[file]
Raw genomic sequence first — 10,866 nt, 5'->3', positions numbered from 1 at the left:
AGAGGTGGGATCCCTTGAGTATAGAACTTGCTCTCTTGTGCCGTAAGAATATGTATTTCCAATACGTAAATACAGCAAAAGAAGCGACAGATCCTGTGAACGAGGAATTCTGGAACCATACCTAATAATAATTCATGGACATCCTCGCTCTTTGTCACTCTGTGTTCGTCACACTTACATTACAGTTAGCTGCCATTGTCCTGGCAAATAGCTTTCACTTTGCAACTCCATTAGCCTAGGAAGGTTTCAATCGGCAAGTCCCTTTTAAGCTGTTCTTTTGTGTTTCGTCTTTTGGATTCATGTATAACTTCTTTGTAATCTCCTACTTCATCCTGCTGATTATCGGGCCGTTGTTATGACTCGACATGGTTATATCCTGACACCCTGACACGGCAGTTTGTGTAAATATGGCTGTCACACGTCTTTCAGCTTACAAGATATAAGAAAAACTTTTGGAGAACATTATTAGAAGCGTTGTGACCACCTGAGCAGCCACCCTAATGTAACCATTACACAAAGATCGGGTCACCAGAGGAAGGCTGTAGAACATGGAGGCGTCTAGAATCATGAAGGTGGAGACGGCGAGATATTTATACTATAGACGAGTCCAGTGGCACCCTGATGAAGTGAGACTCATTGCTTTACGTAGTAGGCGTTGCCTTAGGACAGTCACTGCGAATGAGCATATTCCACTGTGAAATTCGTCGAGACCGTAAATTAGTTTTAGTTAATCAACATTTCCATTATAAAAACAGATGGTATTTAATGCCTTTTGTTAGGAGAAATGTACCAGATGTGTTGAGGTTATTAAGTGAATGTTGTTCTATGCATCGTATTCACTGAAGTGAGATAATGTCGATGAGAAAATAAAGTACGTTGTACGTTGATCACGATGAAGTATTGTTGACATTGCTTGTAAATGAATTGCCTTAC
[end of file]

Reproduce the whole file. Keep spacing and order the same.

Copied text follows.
Raw genomic sequence first — 10,866 nt, 5'->3', positions numbered from 1 at the left:
AGAGGTGGGATCCCTTGAGTATAGAACTTGCTCTCTTGTGCCGTAAGAATATGTATTTCCAATACGTAAATACAGCAAAAGAAGCGACAGATCCTGTGAACGAGGAATTCTGGAACCATACCTAATAATAATTCATGGACATCCTCGCTCTTTGTCACTCTGTGTTCGTCACACTTACATTACAGTTAGCTGCCATTGTCCTGGCAAATAGCTTTCACTTTGCAACTCCATTAGCCTAGGAAGGTTTCAATCGGCAAGTCCCTTTTAAGCTGTTCTTTTGTGTTTCGTCTTTTGGATTCATGTATAACTTCTTTGTAATCTCCTACTTCATCCTGCTGATTATCGGGCCGTTGTTATGACTCGACATGGTTATATCCTGACACCCTGACACGGCAGTTTGTGTAAATATGGCTGTCACACGTCTTTCAGCTTACAAGATATAAGAAAAACTTTTGGAGAACATTATTAGAAGCGTTGTGACCACCTGAGCAGCCACCCTAATGTAACCATTACACAAAGATCGGGTCACCAGAGGAAGGCTGTAGAACATGGAGGCGTCTAGAATCATGAAGGTGGAGACGGCGAGATATTTATACTATAGACGAGTCCAGTGGCACCCTGATGAAGTGAGACTCATTGCTTTACGTAGTAGGCGTTGCCTTAGGACAGTCACTGCGAATGAGCATATTCCACTGTGAAATTCGTCGAGACCGTAAATTAGTTTTAGTTAATCAACATTTCCATTATAAAAACAGATGGTATTTAATGCCTTTTGTTAGGAGAAATGTACCAGATGTGTTGAGGTTATTAAGTGAATGTTGTTCTATGCATCGTATTCACTGAAGTGAGATAATGTCGATGAGAAAATAAAGTACGTTGTACGTTGATCACGATGAAGTATTGTTGACATTGCTTGTAAATGAATTGCCTTAC